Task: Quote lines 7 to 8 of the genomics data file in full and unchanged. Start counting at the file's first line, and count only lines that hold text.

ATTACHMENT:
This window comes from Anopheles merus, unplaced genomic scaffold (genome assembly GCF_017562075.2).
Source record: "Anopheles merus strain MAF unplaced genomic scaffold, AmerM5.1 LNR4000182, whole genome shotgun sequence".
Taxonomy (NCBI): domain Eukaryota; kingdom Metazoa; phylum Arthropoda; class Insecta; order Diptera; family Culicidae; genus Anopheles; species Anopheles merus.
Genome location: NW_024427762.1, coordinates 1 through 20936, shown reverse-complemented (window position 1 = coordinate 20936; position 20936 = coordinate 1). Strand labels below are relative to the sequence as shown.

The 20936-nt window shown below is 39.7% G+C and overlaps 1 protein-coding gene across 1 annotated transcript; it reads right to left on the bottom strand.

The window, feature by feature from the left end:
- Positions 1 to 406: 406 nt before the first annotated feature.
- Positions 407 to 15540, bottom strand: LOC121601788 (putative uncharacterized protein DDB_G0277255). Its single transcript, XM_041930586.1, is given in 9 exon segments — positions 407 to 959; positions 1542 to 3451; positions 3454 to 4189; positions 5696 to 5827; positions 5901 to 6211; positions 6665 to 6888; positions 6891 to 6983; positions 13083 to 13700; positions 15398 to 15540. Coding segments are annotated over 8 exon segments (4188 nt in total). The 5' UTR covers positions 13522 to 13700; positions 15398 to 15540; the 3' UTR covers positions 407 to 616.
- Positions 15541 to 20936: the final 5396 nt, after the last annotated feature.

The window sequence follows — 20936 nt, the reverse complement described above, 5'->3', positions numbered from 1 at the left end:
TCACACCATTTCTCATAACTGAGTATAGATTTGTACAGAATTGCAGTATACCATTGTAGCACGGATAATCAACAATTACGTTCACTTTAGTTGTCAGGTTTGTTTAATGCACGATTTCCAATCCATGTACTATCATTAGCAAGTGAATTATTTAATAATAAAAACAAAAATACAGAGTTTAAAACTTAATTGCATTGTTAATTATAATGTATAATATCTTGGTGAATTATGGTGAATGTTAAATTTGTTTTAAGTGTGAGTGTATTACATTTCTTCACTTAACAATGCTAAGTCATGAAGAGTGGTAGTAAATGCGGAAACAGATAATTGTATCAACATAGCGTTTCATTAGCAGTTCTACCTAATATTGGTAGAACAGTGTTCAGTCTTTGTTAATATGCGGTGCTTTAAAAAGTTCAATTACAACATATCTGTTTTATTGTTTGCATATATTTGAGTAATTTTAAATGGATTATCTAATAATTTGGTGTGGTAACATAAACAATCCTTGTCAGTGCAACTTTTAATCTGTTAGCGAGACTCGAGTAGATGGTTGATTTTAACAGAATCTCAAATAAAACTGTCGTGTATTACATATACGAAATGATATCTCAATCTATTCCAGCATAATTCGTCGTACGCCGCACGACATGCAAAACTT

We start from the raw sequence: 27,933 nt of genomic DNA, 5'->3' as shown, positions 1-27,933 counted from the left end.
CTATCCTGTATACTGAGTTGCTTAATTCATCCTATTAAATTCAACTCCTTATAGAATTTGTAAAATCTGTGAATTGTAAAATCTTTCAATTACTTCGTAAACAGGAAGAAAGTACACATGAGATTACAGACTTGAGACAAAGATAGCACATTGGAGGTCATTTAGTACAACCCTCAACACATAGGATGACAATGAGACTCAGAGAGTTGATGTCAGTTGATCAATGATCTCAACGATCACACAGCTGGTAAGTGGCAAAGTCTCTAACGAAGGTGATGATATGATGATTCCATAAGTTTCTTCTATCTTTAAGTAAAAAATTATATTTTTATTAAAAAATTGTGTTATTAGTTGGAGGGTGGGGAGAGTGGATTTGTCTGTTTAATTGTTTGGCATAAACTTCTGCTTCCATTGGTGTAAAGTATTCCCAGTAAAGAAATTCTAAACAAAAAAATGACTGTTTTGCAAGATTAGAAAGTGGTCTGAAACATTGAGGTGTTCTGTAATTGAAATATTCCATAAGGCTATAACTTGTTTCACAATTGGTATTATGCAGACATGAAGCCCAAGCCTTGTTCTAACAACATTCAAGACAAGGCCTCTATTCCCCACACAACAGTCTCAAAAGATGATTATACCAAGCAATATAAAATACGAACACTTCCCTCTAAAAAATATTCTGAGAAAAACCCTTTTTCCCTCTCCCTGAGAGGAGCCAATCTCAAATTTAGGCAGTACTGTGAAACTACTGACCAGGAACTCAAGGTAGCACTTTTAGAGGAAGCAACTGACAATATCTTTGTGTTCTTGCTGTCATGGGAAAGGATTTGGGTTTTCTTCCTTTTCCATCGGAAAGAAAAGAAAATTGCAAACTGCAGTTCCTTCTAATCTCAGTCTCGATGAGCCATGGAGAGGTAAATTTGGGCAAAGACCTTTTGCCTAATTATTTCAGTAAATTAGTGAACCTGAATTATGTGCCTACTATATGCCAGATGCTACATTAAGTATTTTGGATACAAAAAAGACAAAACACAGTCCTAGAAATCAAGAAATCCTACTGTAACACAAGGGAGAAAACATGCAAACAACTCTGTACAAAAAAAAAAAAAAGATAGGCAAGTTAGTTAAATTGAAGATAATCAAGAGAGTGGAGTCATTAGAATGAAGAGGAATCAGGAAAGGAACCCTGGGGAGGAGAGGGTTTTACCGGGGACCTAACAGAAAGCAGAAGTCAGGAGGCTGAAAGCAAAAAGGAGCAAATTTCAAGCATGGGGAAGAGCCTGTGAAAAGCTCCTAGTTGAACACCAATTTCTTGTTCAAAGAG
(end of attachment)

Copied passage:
- Positions 1 to 406: 406 nt before the first annotated feature.
- Positions 407 to 15540, bottom strand: LOC121601788 (putative uncharacterized protein DDB_G0277255). Its single transcript, XM_041930586.1, is given in 9 exon segments — positions 407 to 959; positions 1542 to 3451; positions 3454 to 4189; positions 5696 to 5827; positions 5901 to 6211; positions 6665 to 6888; positions 6891 to 6983; positions 13083 to 13700; positions 15398 to 15540. Coding segments are annotated over 8 exon segments (4188 nt in total). The 5' UTR covers positions 13522 to 13700; positions 15398 to 15540; the 3' UTR covers positions 407 to 616.